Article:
Lebanon is a chaotic and at times absurd place, where power can run for only a few hours, rubbish is ignored and traffic doesn’t move. But a new generation of Lebanese is emerging, reshaping their cities and country despite their past conflicts and incompetent politicians. The uncertain future is almost more exciting than its ancient past.
Diary pages with Immigration form. The people at the border couldn’t of been nicer.
This collection of photos and diary pages traces the country from Tripoli in the north to Tyre in the south.
Thomas Bernhard by Michael Horowitz, 1976. Source: revistacaliban.net
“If one disregards the money that goes with them,” says the narrator in Wittgenstein’s Nephew, a more or less real-life avatar of the writer Thomas Bernhard, “there is nothing in the world more intolerable than award ceremonies.” Berhard goes on to describe his experience with literary awards and how they “do nothing to enhance one’s standing”—also the subject of a dedicated little book of his, My Prizes: An Accounting—revealing the depth of his contempt for the institution, for Vienna’s “literary coffee houses”, which have a “deadly effect on the writer”, and for the compromises and dishonesties required by the writerly life:
I let them piss on me in all these city halls and assembly rooms, for to award someone a prize is no different from pissing on him. And to receive a prize is no different from allowing oneself to be pissed on, because one is being paid for it. I have always felt that being awarded a prize was not an honor but the greatest indignity imaginable. For a prize is always awarded by incompetents who want to piss on the recipient. And they have a perfect right to do so, because he is base and despicable enough to receive it.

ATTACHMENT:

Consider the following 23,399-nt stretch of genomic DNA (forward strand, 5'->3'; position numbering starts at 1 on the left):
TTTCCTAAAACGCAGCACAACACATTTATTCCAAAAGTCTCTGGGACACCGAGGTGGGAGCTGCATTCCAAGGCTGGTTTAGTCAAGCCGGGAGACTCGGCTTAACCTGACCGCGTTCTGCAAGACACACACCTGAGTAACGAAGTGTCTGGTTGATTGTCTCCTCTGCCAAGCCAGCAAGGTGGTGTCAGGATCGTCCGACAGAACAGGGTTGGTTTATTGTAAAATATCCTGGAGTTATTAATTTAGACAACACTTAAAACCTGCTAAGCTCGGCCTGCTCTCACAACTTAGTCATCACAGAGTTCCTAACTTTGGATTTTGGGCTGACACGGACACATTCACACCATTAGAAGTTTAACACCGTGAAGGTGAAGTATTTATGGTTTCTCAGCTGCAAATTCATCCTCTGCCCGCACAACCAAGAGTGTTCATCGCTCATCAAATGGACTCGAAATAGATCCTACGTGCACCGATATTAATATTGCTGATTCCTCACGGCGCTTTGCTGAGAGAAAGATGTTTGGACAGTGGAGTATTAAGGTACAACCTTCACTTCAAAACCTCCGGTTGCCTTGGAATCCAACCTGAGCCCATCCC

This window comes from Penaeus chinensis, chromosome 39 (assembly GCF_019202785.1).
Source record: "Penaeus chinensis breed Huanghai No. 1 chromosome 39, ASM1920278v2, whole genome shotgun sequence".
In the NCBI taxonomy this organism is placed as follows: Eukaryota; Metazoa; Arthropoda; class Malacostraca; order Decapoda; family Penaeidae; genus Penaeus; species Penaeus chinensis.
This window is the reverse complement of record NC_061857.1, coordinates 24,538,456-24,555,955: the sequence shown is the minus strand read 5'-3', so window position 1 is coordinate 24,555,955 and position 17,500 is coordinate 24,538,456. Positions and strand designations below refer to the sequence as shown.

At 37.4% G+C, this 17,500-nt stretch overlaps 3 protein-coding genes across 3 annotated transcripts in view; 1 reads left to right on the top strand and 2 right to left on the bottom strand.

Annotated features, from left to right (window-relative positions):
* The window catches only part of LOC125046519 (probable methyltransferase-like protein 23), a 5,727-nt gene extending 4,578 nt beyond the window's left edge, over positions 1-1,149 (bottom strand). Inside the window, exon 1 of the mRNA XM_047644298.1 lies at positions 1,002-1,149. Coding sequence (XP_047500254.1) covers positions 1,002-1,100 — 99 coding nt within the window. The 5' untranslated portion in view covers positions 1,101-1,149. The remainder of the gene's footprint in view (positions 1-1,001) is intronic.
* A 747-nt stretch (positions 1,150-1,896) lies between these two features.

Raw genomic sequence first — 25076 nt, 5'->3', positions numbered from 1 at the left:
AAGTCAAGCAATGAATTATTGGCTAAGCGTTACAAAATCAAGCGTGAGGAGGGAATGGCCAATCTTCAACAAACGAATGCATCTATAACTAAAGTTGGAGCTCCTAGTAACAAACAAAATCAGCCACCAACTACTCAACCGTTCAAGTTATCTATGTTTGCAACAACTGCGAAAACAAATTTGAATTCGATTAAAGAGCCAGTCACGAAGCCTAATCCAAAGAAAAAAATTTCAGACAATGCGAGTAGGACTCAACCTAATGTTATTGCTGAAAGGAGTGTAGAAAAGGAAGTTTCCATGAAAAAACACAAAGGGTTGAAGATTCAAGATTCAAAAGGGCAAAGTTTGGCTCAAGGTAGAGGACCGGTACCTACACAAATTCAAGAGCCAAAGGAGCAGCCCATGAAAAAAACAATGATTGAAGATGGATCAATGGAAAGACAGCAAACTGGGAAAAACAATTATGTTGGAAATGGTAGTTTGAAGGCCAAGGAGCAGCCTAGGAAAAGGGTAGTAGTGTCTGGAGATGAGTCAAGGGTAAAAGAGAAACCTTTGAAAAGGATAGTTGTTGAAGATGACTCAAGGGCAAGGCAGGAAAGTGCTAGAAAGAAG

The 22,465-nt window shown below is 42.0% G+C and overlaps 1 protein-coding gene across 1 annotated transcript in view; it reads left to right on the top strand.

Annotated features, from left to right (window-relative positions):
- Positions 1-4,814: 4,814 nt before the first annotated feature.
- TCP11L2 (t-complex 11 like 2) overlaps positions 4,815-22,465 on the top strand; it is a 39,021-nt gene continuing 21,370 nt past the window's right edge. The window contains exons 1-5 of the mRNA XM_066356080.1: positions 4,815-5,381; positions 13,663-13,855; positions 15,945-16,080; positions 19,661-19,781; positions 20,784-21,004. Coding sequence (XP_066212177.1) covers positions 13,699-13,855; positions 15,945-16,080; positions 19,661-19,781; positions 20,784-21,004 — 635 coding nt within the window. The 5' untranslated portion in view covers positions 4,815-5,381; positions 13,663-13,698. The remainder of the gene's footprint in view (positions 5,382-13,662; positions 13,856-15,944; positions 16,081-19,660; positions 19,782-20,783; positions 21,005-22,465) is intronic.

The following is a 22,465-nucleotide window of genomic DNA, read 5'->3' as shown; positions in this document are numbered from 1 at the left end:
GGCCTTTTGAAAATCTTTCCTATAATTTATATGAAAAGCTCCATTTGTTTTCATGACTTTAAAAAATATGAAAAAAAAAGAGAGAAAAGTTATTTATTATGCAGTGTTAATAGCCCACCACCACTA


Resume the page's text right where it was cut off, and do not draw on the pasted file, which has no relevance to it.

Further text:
For a Third World writer inevitably enraged by the tastes, biases and ulterior, including politically correct motives of Third World award juries, the effect is one of liberation. So even in grand old Austria this happens! It is also one of recognition. Here, dead since 1989, is someone who not only knew the truth but wasn’t afraid to say it, going so far as to integrate it into the fabric of his art.
Youssef Rakha. A stock photo of a woman in niqab is made up of versions of Aliaa Magda Elmahdy’s iconic picture, her act of protest of 2011.
Human behaviour flows from three main sources: desire, emotion, and knowledge. – Plato, BC 427–347
Always I have and will Scatter god and gold to the four winds. When we meet, I delight in what the Book forbids. And flee what is allowed. – Abu Nuwas, AD 756–813